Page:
We present a new deep determination of the spectroscopic LF within the virial radius of the nearby and massive Abell 85 (A85) cluster down to the dwarf regime (M*+6) using VLT/VIMOS spectra for ~2000 galaxies with mr ≤ 21 mag and <μe,r > ≤ 24 mag arcsec-2. The resulting LF from 438 cluster members is best modeled by a double Schechter function due to the presence of a statistically significant upturn at the faint-end. The amplitude of this upturn (αf = -1.58+0.19-0.15), however, is much smaller than that of the SDSS composite photometric cluster LF by Popesso et al. (2006, αf ~-2). The faint-end slope of the LF in A85 is consistent, within the uncertainties, with that of the field. The red galaxy population dominates the LF at low luminosities, and is the main responsible for the upturn. The fact that the slopes of the spectroscopic LFs in the field and in a cluster as massive as A85 are similar suggests that the cluster environment does not play a major role in determining the abundance of low-mass galaxies. At the same time, it is important because it changes the nature of the dwarf galaxies transforming blue ones in field into red ones in high density regions as can be observe comparing the LFs of these populations.
It may interest you
Red dwarfs are the most common stars in the galaxy. In recent years they have become key targets in the search for exoplanets. These stars are usually accompanied by rocky planets and due to their low brightness, their habitable zone is close to the star, making it easier to find planets that are within it. GJ 1002 is a red dwarf just one-eighth the mass of the Sun, located only 15.8 light-years away. Using radial velocity measurements from the ESPRESSO and CARMENES spectrographs, we have discovered the presence of two Earth-like and potentially habitable planets. The planets, GJ 1002 b andAdvertised on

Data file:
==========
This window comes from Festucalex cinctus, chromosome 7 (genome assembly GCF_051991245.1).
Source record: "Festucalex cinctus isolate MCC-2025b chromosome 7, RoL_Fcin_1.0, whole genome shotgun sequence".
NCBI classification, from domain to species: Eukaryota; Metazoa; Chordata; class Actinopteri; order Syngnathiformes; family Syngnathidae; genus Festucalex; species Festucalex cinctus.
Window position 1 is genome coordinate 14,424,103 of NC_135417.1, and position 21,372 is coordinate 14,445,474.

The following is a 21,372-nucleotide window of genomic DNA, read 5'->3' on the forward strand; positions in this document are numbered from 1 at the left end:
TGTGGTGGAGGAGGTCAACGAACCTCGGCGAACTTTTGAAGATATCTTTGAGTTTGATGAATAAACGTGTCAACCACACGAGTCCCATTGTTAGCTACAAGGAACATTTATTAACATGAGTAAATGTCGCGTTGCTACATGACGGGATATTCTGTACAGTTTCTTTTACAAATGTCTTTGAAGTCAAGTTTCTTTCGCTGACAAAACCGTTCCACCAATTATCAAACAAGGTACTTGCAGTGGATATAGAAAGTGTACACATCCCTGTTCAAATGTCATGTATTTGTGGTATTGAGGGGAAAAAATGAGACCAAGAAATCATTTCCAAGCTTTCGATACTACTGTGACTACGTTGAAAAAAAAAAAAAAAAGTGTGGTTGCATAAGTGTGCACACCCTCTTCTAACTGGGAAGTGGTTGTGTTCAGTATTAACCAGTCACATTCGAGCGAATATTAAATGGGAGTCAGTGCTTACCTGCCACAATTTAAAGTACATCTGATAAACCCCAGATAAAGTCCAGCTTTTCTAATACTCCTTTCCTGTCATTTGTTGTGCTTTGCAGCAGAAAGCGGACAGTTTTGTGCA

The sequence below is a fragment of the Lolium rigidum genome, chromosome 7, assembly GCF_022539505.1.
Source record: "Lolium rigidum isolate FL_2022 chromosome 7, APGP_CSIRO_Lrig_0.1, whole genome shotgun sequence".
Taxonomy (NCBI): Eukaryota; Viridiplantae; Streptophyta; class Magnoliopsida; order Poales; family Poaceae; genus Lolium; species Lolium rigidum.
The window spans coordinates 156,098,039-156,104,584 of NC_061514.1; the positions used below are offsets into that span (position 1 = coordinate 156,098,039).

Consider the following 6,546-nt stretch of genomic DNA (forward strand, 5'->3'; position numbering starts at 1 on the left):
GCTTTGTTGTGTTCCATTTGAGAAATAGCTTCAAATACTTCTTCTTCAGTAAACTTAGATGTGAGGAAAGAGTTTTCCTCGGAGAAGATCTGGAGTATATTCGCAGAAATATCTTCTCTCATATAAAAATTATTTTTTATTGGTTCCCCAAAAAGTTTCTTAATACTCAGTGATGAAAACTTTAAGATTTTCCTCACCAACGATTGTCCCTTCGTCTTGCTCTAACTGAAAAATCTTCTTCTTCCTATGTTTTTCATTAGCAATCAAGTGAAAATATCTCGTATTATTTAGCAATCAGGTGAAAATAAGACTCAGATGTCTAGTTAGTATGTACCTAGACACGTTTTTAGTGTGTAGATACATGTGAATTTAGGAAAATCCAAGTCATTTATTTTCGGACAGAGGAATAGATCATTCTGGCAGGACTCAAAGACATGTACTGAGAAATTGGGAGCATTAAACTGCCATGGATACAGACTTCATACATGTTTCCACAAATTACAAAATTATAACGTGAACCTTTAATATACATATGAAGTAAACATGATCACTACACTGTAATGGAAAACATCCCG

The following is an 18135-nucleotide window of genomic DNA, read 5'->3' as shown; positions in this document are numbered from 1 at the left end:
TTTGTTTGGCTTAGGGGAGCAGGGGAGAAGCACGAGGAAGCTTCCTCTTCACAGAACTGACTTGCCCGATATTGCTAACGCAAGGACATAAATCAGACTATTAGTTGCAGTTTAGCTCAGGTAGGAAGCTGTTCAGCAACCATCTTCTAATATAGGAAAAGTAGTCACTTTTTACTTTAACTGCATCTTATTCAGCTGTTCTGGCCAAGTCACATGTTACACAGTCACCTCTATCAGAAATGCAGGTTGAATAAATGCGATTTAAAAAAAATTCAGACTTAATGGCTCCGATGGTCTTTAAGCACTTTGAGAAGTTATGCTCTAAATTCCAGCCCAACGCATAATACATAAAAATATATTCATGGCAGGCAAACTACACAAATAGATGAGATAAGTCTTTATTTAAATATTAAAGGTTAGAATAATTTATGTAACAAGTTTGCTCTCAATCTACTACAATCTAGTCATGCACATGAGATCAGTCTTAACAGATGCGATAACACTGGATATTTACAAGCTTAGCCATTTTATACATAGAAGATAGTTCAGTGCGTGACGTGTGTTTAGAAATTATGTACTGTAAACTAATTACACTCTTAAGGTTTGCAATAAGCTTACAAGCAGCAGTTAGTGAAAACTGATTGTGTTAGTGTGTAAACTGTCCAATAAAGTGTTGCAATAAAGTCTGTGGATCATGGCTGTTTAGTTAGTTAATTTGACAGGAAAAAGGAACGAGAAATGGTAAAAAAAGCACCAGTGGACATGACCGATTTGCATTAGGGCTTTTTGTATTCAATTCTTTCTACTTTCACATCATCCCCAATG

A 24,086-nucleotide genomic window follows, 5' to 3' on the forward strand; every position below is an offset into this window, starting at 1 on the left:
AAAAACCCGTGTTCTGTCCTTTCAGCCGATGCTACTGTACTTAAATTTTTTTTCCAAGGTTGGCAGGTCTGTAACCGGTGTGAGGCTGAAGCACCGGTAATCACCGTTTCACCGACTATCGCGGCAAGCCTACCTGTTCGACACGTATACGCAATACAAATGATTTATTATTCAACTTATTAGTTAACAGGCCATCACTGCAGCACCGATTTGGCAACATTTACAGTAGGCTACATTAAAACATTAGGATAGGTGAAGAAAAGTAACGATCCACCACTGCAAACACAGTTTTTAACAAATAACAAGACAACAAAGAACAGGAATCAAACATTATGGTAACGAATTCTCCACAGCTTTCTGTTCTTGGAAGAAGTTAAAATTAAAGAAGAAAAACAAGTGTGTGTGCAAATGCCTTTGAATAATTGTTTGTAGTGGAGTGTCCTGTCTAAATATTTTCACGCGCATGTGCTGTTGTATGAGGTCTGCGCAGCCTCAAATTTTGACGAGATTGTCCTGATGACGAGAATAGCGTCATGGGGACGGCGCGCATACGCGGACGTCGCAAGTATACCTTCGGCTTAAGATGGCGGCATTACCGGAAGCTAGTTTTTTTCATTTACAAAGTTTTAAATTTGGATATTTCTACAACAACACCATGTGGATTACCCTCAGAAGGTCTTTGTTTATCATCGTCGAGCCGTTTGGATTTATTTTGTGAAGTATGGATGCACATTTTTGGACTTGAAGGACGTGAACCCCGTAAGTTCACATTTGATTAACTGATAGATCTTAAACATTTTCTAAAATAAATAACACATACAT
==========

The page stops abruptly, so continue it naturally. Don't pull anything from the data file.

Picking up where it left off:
Accretion disks around compact objects are expected to enter an unstable phase at high luminosity. One instability may occur when the radiation pressure generated by accretion modifies the disk viscosity, resulting in the cyclic depletion and refilling of the inner disk on short timescales. Such a scenario, however, has only been quantitatively verified for a single stellar-mass black hole. Although there are hints of these cycles in a few isolated cases, their apparent absence in the variable emission of most bright accreting neutron stars and black holes has been a continuing puzzle. HereAdvertised on
H II regions are ionized nebulae associated with the formation of massive stars. They exhibit a wealth of emission lines in their spectra that form the basis for estimation of chemical composition. The amount of heavy chemical elements is essential to the understanding of important phenomena such as nucleosynthesis, star formation and chemical evolution of galaxies. For over 80 years, however, a discrepancy exists of a factor of around two between heavy-element abundances (the so-called metallicity) derived from the two main kinds of emission lines that can be measured in nebular spectraAdvertised on